Three New, Creative Spaces
All photos by the author
In my last column, I visited some of Cairo’s best-known, upscale galleries. This week, I’ll introduce to you three very different art spaces. First, I’ll visit El Sawy Culturewheel, one of my favorite places in Cairo. This non-profit organization gives artists a huge amount of freedom and lots of space to organize concerts, exhibitions, and even talks. Khan El Maghraby is another gallery that I recently discovered, and not only does it organize amazing exhibits, the people working there are truly remarkable. Finally, I’ll check out a new space that only opened a week ago, Arthropologie.
El Sawy Culturewheel
1 26 of July Street, Zamalek, Cairo
El Sawy Culturewheel (Sakkiat El Sawy in Arabic, commonly known as “El Sakkia”) was established in 2003 by engineer Mohamed El Sawy, in memory of his father (Abdel Moneim El Sawy, novelist and former Minister of Culture). It was the first privately owned, non-governmental cultural center in Egypt and is charmingly located under a bridge on the island of Zamalek, with spaces opening right on the Nile shore.
El Sakkia hosts poets, writers, singers, artists, musicians and most recently, politicians. The cultural center held a series of seminars in early March entitled “Egypt in Transition.” Political figures such as Nabil El Araby (the Foreign Minister at the time) as well as Tahani El Gebali, Deputy President of the Supreme Constitutional Court and political analyst Ammar Ali Hassan were present to discuss the basics of democracy and the concept of citizenship. Regular activities at the center include book fairs, music and film festivals, art exhibitions, workshops and seminars.
This space is special to me on a personal level. Last year, a friend of mine and I were looking for a gallery that would exhibit her autistic brother’s work. Most of the galleries we went to saw their role as a moneymaking business. El Sakkia, on the other hand, embraced us and his work. For almost nothing, they exhibited his work, printed out flyers and invitations and most of all, were very friendly. For that, I will forever be grateful to the center.
I went to El Sakkia on a Wednesday in the early afternoon. The place was full of young people. Some were there to attend discussions, and others were studying at the numerous libraries the organization offers; but the majority was sitting by the river, socializing.
The first place I went to was the so-called “Word Hall”. The space itself is quite simple, with white walls and black flooring. There were about 30 paintings on view by the emerging Egyptian artist called Magd El Din El Hossamy. Because the gallery itself is situated between two auditoriums, people constantly walk in and out of the exhibition space. The gallery attendant was standing next to a price list hung on the wall, but did not know anything regarding the artist. He was there in case anyone wanted to buy a painting, in which case he would give out the number of the artist or of his manager.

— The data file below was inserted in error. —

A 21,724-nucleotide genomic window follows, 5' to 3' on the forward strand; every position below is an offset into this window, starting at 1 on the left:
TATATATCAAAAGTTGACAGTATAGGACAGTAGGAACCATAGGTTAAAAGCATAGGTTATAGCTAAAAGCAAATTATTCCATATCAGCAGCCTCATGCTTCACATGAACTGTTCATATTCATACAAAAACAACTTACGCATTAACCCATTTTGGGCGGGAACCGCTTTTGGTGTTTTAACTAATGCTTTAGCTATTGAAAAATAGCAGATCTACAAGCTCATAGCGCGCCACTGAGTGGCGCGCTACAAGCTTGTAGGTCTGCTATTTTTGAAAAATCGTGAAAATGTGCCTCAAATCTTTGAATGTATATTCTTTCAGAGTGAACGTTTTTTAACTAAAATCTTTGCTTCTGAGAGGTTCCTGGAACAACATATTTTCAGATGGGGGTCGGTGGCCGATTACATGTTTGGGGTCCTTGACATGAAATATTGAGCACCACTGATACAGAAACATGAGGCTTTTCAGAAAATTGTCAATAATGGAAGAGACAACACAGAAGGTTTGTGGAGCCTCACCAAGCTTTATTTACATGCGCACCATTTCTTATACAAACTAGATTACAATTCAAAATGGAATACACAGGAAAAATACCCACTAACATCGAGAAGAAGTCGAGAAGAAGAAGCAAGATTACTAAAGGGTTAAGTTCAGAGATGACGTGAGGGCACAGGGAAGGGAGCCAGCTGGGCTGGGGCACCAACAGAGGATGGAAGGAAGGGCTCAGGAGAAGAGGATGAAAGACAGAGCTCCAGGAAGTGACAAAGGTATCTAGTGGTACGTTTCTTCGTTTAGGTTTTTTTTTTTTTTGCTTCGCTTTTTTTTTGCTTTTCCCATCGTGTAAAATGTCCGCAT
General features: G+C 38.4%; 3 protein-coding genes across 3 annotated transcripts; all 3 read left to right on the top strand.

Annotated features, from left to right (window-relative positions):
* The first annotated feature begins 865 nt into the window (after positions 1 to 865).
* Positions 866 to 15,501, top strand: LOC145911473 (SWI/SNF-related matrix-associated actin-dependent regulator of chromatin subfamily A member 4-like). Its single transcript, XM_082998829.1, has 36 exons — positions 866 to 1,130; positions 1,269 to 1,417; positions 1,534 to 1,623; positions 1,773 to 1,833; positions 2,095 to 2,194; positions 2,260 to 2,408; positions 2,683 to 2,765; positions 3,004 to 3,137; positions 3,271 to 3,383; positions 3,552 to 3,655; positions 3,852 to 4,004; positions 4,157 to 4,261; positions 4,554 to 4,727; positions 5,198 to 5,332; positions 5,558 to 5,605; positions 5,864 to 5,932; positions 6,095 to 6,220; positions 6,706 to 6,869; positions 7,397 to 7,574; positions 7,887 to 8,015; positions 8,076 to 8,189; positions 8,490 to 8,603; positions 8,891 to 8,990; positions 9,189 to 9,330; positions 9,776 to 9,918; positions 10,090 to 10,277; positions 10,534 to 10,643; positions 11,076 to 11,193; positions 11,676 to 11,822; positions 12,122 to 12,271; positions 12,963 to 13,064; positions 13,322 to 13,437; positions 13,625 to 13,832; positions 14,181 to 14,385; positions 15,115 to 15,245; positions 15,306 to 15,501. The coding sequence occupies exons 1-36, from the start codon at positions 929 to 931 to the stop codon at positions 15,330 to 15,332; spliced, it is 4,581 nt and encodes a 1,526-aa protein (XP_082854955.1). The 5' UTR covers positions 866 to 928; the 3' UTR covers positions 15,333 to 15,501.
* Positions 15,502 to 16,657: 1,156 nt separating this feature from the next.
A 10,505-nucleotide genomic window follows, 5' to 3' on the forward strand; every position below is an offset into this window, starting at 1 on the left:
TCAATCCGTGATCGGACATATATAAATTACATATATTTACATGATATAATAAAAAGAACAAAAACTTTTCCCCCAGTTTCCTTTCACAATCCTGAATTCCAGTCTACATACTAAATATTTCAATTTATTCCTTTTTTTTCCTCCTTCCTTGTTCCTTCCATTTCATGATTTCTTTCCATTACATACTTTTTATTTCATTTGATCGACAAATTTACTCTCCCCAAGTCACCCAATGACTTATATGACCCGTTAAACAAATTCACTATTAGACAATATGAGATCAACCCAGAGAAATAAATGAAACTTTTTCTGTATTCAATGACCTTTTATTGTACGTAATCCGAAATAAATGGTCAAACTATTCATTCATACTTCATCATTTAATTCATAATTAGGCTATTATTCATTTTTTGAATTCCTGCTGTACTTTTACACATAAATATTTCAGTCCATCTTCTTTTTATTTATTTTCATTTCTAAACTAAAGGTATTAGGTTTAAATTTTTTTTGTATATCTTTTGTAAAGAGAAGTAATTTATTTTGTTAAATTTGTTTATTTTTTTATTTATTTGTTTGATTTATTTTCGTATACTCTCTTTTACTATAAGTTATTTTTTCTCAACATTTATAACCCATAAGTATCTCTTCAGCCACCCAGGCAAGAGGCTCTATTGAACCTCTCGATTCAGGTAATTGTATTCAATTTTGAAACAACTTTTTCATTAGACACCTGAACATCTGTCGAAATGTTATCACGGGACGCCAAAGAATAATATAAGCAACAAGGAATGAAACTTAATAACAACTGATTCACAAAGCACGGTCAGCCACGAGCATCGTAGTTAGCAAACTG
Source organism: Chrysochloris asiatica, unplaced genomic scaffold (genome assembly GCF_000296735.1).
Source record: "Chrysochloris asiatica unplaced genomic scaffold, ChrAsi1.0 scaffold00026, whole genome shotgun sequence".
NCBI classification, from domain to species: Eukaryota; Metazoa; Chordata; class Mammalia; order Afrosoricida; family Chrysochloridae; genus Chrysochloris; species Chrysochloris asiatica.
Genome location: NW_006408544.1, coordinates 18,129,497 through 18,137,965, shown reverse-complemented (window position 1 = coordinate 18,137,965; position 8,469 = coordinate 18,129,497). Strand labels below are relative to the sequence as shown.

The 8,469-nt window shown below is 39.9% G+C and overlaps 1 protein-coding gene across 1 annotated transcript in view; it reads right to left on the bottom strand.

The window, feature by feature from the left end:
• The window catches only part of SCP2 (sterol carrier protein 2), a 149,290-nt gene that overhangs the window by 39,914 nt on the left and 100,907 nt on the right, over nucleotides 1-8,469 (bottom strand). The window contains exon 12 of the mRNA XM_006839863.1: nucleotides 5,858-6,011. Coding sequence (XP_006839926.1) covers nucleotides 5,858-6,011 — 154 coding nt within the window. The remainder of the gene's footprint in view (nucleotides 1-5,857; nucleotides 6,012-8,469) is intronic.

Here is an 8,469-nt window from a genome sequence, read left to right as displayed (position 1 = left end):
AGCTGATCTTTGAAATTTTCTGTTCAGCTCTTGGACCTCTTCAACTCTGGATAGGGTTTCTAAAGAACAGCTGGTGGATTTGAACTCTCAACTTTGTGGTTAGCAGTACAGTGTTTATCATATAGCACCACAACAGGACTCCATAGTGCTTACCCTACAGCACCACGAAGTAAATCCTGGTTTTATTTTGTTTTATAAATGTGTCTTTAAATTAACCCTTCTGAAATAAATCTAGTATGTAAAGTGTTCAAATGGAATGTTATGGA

Most of the displayed works were watercolors, with a few oil paintings. The subject matter was nature and flowers. What attracted my attention were not the paintings, though. Instead, I was more interested in a couple of tables in the middle of the space, where young people were sitting, talking and studying.
In the adjacent auditorium, a poetry competition was in progress. The fusion of the artwork, the people studying, and the eloquent words being performed was uplifting and heartening. I was happy to see the center so active and the encouragement of Egyptians to develop their artistic talents.
To access El Sakkia’s open space on the Nile shore, where a music fair was taking place, I had to pay 5 EGP (Egyptian Pounds), equivalent to less than $1. The ticket enables you to spend two entire days by the Nile and looking at the instruments in the fair. A lot of people were present, eating, drinking and talking.
I hadn’t heard about this fair, called “Sound of Ray,” but it was nice to see that the center had organized it so well. There were a multitude of instruments, and professionals as well as amateurs were there testing them and playing some music. The same space also often holds concerts.
Khan El Maghraby
18 El Mansour Mohamed Street, Zamalek, Cairo
Later, I went to Khan El Maghraby — a small, but significant gallery. The space is located in a basement, and has two main rooms and a long corridor. I started taking pictures, and then the gallery attendant came to talk to me. I had one of the most interesting conversations of my time here with him.
The attendant, Shaker El Idrissy, has been working at the gallery for the last couple of years. He told me that the gallery organizes its exhibitions based on three characteristics. First, they exhibit the works of what he calls “big but unknown artists.” For example, they recently showed the works of Abdallah Gohar, a sculptor who passed away. He says his work is phenomenal, but he died without being acknowledged for its quality. The gallery also exhibits works by female artists under the age of 20. El Idrissy said that he noticed that there are a lot of girls in the art world, but they sometimes go unnoticed. Khan El Maghraby works with those who have never exhibited before, introduces them to each other and arranges discussions with them. Finally, the gallery works with completely unknown artists who can be “the stars of the future,” he says.
It is somehow ironic that these are the three characteristics that he defines the philosophy of the gallery with, when the current exhibition holds works by Salah Taher, Mohamed Abla, Bahgoury, Rabab El Nemr, and others. All of these names are significant in the art world in Egypt.